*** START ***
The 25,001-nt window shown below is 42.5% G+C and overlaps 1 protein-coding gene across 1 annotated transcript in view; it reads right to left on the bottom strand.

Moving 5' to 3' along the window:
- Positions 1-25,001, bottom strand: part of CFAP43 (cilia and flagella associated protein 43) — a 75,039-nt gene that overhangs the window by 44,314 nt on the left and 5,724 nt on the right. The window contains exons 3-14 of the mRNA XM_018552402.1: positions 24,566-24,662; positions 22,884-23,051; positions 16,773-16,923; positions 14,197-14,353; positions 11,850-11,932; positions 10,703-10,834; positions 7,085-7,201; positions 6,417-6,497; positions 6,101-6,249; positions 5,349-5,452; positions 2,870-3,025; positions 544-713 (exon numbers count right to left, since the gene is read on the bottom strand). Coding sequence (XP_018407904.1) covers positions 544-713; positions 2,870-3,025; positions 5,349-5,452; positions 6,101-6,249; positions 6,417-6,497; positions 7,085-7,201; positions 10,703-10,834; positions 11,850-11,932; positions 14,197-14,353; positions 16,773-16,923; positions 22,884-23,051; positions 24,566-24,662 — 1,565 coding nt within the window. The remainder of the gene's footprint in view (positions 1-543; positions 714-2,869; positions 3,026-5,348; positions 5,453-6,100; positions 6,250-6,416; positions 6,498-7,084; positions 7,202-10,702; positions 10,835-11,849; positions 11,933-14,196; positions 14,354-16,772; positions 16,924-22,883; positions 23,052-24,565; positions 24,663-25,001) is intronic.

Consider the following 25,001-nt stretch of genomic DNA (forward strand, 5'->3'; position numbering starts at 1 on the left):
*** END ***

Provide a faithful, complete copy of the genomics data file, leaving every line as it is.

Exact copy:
The 25,001-nt window shown below is 42.5% G+C and overlaps 1 protein-coding gene across 1 annotated transcript in view; it reads right to left on the bottom strand.

Moving 5' to 3' along the window:
- Positions 1-25,001, bottom strand: part of CFAP43 (cilia and flagella associated protein 43) — a 75,039-nt gene that overhangs the window by 44,314 nt on the left and 5,724 nt on the right. The window contains exons 3-14 of the mRNA XM_018552402.1: positions 24,566-24,662; positions 22,884-23,051; positions 16,773-16,923; positions 14,197-14,353; positions 11,850-11,932; positions 10,703-10,834; positions 7,085-7,201; positions 6,417-6,497; positions 6,101-6,249; positions 5,349-5,452; positions 2,870-3,025; positions 544-713 (exon numbers count right to left, since the gene is read on the bottom strand). Coding sequence (XP_018407904.1) covers positions 544-713; positions 2,870-3,025; positions 5,349-5,452; positions 6,101-6,249; positions 6,417-6,497; positions 7,085-7,201; positions 10,703-10,834; positions 11,850-11,932; positions 14,197-14,353; positions 16,773-16,923; positions 22,884-23,051; positions 24,566-24,662 — 1,565 coding nt within the window. The remainder of the gene's footprint in view (positions 1-543; positions 714-2,869; positions 3,026-5,348; positions 5,453-6,100; positions 6,250-6,416; positions 6,498-7,084; positions 7,202-10,702; positions 10,835-11,849; positions 11,933-14,196; positions 14,354-16,772; positions 16,924-22,883; positions 23,052-24,565; positions 24,663-25,001) is intronic.

Consider the following 25,001-nt stretch of genomic DNA (forward strand, 5'->3'; position numbering starts at 1 on the left):